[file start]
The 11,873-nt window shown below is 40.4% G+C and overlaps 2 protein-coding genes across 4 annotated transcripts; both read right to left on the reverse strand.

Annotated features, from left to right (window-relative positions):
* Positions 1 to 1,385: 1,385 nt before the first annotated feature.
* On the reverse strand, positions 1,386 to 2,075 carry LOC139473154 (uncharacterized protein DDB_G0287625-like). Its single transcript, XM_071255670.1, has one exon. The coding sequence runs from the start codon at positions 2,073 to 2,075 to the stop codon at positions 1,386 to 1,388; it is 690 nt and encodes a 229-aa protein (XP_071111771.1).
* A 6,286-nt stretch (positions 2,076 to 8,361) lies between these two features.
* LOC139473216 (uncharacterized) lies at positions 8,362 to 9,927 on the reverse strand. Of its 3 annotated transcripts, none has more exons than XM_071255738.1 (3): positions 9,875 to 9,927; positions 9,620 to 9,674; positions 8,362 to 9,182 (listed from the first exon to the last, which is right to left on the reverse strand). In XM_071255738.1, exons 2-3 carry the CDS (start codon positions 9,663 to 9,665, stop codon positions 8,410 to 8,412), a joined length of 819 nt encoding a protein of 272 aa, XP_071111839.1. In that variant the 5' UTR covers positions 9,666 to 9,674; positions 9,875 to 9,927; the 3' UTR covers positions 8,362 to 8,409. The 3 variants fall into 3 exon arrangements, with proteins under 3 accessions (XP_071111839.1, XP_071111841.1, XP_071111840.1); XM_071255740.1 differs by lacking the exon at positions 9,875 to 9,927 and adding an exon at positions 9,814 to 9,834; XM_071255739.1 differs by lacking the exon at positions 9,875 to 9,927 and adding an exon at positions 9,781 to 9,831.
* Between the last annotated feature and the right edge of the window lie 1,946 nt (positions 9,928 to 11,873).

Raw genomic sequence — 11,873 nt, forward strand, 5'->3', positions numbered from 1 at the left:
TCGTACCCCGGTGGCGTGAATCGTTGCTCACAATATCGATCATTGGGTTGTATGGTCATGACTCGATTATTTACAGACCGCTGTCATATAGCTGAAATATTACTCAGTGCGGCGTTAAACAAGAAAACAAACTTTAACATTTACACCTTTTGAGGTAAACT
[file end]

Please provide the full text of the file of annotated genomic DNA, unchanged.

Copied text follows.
The 11,873-nt window shown below is 40.4% G+C and overlaps 2 protein-coding genes across 4 annotated transcripts; both read right to left on the reverse strand.

Annotated features, from left to right (window-relative positions):
* Positions 1 to 1,385: 1,385 nt before the first annotated feature.
* On the reverse strand, positions 1,386 to 2,075 carry LOC139473154 (uncharacterized protein DDB_G0287625-like). Its single transcript, XM_071255670.1, has one exon. The coding sequence runs from the start codon at positions 2,073 to 2,075 to the stop codon at positions 1,386 to 1,388; it is 690 nt and encodes a 229-aa protein (XP_071111771.1).
* A 6,286-nt stretch (positions 2,076 to 8,361) lies between these two features.
* LOC139473216 (uncharacterized) lies at positions 8,362 to 9,927 on the reverse strand. Of its 3 annotated transcripts, none has more exons than XM_071255738.1 (3): positions 9,875 to 9,927; positions 9,620 to 9,674; positions 8,362 to 9,182 (listed from the first exon to the last, which is right to left on the reverse strand). In XM_071255738.1, exons 2-3 carry the CDS (start codon positions 9,663 to 9,665, stop codon positions 8,410 to 8,412), a joined length of 819 nt encoding a protein of 272 aa, XP_071111839.1. In that variant the 5' UTR covers positions 9,666 to 9,674; positions 9,875 to 9,927; the 3' UTR covers positions 8,362 to 8,409. The 3 variants fall into 3 exon arrangements, with proteins under 3 accessions (XP_071111839.1, XP_071111841.1, XP_071111840.1); XM_071255740.1 differs by lacking the exon at positions 9,875 to 9,927 and adding an exon at positions 9,814 to 9,834; XM_071255739.1 differs by lacking the exon at positions 9,875 to 9,927 and adding an exon at positions 9,781 to 9,831.
* Between the last annotated feature and the right edge of the window lie 1,946 nt (positions 9,928 to 11,873).

Raw genomic sequence — 11,873 nt, forward strand, 5'->3', positions numbered from 1 at the left:
TCGTACCCCGGTGGCGTGAATCGTTGCTCACAATATCGATCATTGGGTTGTATGGTCATGACTCGATTATTTACAGACCGCTGTCATATAGCTGAAATATTACTCAGTGCGGCGTTAAACAAGAAAACAAACTTTAACATTTACACCTTTTGAGGTAAACT